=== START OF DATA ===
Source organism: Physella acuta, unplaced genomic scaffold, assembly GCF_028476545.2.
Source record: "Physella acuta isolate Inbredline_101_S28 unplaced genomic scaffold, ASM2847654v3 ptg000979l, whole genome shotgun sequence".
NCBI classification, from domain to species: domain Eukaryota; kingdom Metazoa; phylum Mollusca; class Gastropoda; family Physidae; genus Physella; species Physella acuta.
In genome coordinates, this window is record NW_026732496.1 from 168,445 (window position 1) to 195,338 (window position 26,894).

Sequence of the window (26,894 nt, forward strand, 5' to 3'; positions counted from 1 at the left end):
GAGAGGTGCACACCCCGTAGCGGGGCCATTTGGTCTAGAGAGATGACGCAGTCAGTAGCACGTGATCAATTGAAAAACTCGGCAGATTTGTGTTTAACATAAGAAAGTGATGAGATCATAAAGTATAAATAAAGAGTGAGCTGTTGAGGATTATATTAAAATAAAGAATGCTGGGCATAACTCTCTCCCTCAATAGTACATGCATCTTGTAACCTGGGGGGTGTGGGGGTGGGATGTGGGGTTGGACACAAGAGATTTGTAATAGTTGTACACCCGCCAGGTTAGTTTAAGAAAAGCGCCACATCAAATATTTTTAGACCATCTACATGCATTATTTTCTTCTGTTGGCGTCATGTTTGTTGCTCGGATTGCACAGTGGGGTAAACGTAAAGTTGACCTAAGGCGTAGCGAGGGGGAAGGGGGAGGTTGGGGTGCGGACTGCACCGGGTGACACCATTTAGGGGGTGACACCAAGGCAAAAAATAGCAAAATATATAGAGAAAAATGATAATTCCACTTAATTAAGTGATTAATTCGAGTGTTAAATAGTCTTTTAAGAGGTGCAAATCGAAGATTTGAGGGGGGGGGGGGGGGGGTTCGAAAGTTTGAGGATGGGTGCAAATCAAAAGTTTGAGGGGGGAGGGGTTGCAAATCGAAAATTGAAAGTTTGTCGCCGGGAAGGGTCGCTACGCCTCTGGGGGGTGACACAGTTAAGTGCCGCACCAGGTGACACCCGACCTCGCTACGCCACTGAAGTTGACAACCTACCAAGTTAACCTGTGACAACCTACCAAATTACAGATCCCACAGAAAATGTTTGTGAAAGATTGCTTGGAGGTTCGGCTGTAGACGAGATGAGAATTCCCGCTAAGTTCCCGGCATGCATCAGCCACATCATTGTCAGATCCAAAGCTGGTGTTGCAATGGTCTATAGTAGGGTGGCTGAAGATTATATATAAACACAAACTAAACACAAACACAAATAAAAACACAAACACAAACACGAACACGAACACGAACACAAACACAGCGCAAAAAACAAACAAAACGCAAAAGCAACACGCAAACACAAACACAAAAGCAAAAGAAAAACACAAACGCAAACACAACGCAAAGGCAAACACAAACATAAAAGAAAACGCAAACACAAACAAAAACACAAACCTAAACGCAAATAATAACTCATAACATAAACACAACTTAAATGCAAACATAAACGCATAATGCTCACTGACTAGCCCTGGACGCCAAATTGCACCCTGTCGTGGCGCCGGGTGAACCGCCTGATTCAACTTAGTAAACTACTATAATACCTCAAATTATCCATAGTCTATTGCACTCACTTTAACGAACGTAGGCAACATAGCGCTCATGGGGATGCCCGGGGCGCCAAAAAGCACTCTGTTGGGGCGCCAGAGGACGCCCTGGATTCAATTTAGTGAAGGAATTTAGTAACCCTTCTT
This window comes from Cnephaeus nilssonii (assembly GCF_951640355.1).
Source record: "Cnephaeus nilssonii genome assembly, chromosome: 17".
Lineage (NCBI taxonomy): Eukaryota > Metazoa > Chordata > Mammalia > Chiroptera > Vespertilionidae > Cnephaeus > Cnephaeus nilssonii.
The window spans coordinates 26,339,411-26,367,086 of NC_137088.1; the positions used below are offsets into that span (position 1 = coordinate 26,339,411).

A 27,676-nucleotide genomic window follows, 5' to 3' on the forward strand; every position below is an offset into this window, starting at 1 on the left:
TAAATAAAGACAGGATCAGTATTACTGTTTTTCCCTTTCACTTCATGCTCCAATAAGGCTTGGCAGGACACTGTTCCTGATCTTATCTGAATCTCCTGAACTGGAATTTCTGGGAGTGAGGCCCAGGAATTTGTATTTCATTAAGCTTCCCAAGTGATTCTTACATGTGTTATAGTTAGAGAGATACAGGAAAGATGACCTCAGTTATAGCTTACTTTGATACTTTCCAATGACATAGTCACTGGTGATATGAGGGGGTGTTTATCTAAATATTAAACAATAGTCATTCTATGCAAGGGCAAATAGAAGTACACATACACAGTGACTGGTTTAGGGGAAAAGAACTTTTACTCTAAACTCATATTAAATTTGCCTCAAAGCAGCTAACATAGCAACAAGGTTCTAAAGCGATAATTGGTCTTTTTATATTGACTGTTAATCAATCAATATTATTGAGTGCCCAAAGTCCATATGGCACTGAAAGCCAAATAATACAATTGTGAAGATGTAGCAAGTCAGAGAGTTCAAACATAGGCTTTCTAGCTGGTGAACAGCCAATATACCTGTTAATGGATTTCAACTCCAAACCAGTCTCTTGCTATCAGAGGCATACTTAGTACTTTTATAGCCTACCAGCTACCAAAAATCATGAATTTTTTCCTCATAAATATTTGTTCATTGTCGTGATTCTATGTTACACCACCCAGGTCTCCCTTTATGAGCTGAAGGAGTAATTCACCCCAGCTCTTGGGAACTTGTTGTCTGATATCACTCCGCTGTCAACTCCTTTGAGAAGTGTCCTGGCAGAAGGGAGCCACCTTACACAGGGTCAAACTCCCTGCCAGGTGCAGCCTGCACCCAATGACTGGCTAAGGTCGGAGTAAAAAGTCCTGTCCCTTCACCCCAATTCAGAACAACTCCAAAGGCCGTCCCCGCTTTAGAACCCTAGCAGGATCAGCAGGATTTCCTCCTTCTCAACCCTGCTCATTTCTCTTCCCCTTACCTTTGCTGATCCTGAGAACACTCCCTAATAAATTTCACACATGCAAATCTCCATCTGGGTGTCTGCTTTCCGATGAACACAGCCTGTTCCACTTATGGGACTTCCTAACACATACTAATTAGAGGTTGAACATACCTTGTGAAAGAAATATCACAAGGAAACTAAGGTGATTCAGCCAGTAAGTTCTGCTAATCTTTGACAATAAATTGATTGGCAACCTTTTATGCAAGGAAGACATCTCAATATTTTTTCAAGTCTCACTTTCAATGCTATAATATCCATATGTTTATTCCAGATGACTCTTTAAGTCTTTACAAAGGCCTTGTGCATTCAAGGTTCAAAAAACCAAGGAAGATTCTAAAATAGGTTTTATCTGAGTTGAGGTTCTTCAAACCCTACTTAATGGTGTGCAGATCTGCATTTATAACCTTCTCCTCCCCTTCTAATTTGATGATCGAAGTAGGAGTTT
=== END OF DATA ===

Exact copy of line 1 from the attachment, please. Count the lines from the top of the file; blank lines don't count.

Source organism: Physella acuta, unplaced genomic scaffold, assembly GCF_028476545.2.